Conservatism Is Dead… And So Is the Dollar
Call it TrumpCare. Call it RyanCare. Call it RINOcare. Call it ObamaCare 2.0.
Call it whatever you want.
The health care reform bill proffered up by House Republicans earlier this week is a disaster and everyone knows it.
Influential lobbying groups (even conservative ones) like the Club for Growth, FreedomWorks, the Heritage Foundation, and the AARP have all come out against the plan. Doctors associations and insurance groups have, too.
Even the fiscal conservatives in Congress that make up the House Freedom Caucus, and rank-and-file Republican voters are frothing with anger.
If you don’t know why everyone is so upset, it’s because the AHCA keeps all of ObamaCare’s biggest spending measures intact while also eliminating every single mechanism that would pay for them. It eliminates coverage for millions of Americans and increases costs for those able to maintain it. It’s a huge tax handout to the very wealthiest people in the country.
It’s everything that’s wrong with Washington D.C. rolled into one big, ugly, hastily thrown-together bill.
And yet, this is nothing new. This is the way the government operates. It has been for decades now.
First, they pass a bad bill, then they pass a worse one.
Each party accuses the other of frivolous spending, and then racks up piles of debt when in power.
There is no such thing as fiscal responsibility.
If you thought Donald Trump was going to change that, I’m sorry.
And I’m even sorrier to tell you he’s making it worse.
For starters, the president’s weekend trips to the “Winter White House,” Mar-a-Lago, have already cost U.S. taxpayers $10 million. On top of that, it costs $500,000 a day to protect Trump Tower when the president is there.
For the sake of comparison, Barack Obama’s personal trips cost about $96 million during his entire eight-year stay in office. Donald Trump is on track to blow through $60 million in his first year, alone. At this rate, he’ll hit Obama’s eight-year total by October 2018 and cost taxpayers something in the neighborhood of $240 million by the end of his four-year term.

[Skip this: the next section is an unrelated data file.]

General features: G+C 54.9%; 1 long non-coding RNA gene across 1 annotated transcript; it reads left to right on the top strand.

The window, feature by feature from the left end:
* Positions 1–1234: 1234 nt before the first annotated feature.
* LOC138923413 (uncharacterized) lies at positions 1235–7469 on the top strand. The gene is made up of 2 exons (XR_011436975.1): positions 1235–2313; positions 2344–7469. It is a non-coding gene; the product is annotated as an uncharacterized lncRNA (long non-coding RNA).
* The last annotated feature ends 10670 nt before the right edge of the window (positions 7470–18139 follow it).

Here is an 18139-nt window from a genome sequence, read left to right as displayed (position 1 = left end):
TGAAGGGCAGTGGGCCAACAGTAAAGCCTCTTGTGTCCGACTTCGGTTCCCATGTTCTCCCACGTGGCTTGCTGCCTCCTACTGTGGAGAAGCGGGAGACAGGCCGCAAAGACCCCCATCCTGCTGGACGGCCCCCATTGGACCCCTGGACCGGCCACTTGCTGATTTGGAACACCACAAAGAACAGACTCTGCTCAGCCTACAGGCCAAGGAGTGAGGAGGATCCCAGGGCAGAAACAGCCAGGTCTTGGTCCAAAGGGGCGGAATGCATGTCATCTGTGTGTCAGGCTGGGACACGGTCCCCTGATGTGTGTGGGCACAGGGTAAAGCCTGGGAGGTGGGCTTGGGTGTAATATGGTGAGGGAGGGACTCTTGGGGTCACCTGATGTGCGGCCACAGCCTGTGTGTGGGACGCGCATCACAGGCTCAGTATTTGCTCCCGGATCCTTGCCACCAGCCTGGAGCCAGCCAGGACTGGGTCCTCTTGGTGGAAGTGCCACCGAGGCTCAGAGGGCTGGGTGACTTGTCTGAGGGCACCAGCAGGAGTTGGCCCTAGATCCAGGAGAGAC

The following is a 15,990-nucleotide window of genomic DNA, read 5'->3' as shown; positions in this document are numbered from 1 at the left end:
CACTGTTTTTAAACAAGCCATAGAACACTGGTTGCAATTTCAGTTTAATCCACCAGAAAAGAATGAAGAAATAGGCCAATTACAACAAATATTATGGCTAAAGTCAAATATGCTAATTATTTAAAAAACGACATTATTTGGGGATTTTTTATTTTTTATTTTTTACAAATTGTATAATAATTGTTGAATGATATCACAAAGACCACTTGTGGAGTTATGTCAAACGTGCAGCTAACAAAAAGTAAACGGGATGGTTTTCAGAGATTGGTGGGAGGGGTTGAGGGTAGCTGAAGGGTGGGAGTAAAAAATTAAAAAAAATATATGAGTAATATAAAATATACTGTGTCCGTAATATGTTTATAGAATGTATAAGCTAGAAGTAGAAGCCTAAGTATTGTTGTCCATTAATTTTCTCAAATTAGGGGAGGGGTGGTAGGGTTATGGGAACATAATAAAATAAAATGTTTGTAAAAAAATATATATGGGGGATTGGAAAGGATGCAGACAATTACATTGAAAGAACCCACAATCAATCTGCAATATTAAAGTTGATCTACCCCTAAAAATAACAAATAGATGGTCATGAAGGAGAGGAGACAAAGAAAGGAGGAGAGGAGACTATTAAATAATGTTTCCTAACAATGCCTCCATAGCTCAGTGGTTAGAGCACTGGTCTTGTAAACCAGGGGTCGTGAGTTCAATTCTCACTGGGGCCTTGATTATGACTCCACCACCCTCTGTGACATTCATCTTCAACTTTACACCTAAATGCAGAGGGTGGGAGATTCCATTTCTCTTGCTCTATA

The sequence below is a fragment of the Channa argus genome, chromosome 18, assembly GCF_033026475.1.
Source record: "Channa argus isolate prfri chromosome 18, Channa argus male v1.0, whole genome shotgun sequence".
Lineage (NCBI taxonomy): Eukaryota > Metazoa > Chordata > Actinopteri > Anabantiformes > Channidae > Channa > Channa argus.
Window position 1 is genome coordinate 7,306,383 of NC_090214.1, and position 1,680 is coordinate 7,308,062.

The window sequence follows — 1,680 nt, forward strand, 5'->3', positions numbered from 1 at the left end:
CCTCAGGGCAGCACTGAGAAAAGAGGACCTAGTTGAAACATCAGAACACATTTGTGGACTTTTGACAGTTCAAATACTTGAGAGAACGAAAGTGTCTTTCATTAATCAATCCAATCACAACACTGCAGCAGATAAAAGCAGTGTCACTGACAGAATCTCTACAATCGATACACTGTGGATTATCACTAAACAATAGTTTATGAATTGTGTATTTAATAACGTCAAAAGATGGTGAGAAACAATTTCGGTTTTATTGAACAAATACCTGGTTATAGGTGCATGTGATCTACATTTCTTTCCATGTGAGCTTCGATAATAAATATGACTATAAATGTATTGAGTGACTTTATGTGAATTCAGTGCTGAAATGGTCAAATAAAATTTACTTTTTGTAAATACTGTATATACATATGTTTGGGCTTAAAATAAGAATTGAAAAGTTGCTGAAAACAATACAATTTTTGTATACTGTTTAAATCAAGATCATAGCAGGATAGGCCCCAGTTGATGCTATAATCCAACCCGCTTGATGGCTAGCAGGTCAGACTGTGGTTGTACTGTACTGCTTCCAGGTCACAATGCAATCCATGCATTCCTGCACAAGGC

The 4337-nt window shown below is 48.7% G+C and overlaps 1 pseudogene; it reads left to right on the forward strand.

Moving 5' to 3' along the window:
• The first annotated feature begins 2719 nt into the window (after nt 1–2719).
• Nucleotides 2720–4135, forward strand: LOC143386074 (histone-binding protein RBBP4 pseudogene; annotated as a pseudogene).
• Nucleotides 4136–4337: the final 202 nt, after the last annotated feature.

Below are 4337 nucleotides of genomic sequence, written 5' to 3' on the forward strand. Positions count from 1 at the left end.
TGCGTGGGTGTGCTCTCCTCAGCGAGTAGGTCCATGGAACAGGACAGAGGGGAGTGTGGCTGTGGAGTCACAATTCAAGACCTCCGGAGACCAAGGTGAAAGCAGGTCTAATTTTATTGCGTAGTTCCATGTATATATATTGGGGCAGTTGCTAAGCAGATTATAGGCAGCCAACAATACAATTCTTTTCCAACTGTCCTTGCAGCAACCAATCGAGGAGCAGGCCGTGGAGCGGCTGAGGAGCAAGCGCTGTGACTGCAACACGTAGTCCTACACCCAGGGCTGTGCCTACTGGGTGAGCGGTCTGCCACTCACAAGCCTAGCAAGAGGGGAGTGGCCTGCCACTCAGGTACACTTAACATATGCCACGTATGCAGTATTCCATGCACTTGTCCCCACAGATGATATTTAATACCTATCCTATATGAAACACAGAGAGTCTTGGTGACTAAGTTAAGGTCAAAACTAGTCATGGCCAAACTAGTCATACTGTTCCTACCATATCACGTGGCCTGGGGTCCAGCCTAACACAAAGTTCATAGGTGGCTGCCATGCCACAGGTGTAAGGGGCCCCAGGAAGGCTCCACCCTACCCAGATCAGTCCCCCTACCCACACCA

And that’s just personal expenses. We haven’t even touched policy.
Debt, Deficits, and the Dollar
Trump is giving full-throated support to the Republican health care bill. The bill is projected to be so costly that Republicans are rushing it through Congress before the non-partisan Congressional Budget Office can even look at it. At the same time, Trump officials are already taking to TV to assail and discredit the CBO itself in an attempt to soften the blow.
Meanwhile, the House Ways and Means Committee rubber stamped the bill just 18 hours after it was revealed.
Because of the swift passage and lack of analysis, no one’s really sure what the total package will cost. But the taxes it seeks to repeal total $600 billion. It also offers tax credits for every level of income.
This dovetails nicely with Trump’s tax plan, which is also… let’s say, “generous.”
That plan on Trump’s web site suggests a unified business rate of 15%, which is an enormous cut from the current top tax rate of 39.6%. For individuals, we’d be looking at a reduction from seven brackets to three. Those three brackets would top out at 33% for high-income taxpayers. Right now, the effective top rate is 43.4%.